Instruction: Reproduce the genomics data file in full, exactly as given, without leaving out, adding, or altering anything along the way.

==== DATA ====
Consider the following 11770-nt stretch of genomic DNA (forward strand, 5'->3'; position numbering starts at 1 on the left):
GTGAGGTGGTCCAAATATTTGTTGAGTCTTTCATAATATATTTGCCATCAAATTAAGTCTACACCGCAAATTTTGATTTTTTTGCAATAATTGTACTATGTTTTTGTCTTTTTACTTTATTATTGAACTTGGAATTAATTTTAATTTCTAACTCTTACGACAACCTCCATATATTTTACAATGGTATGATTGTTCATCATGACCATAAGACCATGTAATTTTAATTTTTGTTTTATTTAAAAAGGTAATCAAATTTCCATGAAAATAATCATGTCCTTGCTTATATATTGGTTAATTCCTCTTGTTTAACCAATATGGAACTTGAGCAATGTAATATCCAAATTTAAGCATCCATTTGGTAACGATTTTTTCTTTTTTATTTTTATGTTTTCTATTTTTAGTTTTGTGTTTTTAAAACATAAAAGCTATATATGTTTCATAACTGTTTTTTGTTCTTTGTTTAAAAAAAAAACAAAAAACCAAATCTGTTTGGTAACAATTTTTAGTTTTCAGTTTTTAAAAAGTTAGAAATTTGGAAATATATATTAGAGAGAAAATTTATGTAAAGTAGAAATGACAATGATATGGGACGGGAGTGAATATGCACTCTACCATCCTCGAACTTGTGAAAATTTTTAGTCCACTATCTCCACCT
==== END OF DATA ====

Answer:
Consider the following 11770-nt stretch of genomic DNA (forward strand, 5'->3'; position numbering starts at 1 on the left):
GTGAGGTGGTCCAAATATTTGTTGAGTCTTTCATAATATATTTGCCATCAAATTAAGTCTACACCGCAAATTTTGATTTTTTTGCAATAATTGTACTATGTTTTTGTCTTTTTACTTTATTATTGAACTTGGAATTAATTTTAATTTCTAACTCTTACGACAACCTCCATATATTTTACAATGGTATGATTGTTCATCATGACCATAAGACCATGTAATTTTAATTTTTGTTTTATTTAAAAAGGTAATCAAATTTCCATGAAAATAATCATGTCCTTGCTTATATATTGGTTAATTCCTCTTGTTTAACCAATATGGAACTTGAGCAATGTAATATCCAAATTTAAGCATCCATTTGGTAACGATTTTTTCTTTTTTATTTTTATGTTTTCTATTTTTAGTTTTGTGTTTTTAAAACATAAAAGCTATATATGTTTCATAACTGTTTTTTGTTCTTTGTTTAAAAAAAAAACAAAAAACCAAATCTGTTTGGTAACAATTTTTAGTTTTCAGTTTTTAAAAAGTTAGAAATTTGGAAATATATATTAGAGAGAAAATTTATGTAAAGTAGAAATGACAATGATATGGGACGGGAGTGAATATGCACTCTACCATCCTCGAACTTGTGAAAATTTTTAGTCCACTATCTCCACCT